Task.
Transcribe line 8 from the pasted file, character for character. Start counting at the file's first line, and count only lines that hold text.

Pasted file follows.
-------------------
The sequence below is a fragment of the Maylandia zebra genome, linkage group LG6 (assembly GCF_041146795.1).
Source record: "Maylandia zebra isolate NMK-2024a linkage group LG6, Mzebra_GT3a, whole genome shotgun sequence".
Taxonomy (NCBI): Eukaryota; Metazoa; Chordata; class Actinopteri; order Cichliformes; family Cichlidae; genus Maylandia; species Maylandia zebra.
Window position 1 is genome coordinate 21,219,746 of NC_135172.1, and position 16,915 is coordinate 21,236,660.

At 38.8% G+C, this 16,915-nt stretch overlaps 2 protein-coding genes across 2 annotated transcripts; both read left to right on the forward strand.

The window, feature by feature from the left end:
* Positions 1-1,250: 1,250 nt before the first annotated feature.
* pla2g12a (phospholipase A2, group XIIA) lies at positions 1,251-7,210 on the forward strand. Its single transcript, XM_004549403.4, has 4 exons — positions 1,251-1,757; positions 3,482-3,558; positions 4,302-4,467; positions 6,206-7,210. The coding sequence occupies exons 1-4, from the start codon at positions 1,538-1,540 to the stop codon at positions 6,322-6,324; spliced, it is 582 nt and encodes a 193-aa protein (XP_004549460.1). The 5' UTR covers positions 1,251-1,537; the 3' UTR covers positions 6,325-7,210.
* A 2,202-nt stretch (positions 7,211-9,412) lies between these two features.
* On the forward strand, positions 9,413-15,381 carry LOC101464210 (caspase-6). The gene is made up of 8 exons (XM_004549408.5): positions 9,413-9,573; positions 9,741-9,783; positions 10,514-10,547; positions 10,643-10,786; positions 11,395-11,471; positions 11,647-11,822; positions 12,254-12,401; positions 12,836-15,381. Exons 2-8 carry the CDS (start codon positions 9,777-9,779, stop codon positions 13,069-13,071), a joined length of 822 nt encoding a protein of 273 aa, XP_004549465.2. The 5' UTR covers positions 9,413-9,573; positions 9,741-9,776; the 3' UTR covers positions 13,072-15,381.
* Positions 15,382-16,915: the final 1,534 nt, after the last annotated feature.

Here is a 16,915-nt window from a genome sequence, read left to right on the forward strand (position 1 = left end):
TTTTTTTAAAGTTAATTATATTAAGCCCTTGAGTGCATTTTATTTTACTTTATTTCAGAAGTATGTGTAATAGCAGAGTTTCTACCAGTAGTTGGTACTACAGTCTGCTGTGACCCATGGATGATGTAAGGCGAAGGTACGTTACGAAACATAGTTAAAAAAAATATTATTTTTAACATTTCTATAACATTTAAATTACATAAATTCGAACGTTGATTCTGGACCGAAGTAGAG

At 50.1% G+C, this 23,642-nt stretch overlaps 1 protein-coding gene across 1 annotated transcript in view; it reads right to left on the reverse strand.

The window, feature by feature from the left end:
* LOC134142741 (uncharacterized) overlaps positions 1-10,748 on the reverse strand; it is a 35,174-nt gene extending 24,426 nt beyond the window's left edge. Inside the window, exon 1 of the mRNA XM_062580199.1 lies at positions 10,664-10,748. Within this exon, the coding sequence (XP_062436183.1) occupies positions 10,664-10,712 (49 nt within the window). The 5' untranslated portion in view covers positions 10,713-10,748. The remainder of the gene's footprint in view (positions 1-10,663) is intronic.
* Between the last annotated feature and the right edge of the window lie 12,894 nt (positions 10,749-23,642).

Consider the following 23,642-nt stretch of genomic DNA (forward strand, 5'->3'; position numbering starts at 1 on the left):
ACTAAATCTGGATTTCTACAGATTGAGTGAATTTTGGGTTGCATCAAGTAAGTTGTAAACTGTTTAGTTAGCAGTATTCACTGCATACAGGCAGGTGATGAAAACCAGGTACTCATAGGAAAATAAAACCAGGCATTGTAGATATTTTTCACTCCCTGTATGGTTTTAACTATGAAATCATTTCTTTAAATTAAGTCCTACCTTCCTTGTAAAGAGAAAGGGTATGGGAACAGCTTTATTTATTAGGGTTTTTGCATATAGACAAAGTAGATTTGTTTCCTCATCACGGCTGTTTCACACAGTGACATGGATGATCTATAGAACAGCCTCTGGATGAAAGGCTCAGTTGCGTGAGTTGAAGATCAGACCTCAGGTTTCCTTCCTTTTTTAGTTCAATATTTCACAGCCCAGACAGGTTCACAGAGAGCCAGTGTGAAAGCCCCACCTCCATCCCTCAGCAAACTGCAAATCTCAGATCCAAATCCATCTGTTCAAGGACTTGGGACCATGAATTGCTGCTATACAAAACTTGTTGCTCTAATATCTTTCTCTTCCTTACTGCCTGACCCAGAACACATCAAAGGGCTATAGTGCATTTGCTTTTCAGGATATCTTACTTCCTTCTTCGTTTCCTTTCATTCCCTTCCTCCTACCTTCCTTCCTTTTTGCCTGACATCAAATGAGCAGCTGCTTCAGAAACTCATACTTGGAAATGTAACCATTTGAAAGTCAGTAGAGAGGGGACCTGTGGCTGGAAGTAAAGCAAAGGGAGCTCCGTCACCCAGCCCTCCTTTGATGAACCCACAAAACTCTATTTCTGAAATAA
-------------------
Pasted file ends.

* pla2g12a (phospholipase A2, group XIIA) lies at positions 1,251-7,210 on the forward strand. Its single transcript, XM_004549403.4, has 4 exons — positions 1,251-1,757; positions 3,482-3,558; positions 4,302-4,467; positions 6,206-7,210. The coding sequence occupies exons 1-4, from the start codon at positions 1,538-1,540 to the stop codon at positions 6,322-6,324; spliced, it is 582 nt and encodes a 193-aa protein (XP_004549460.1). The 5' UTR covers positions 1,251-1,537; the 3' UTR covers positions 6,325-7,210.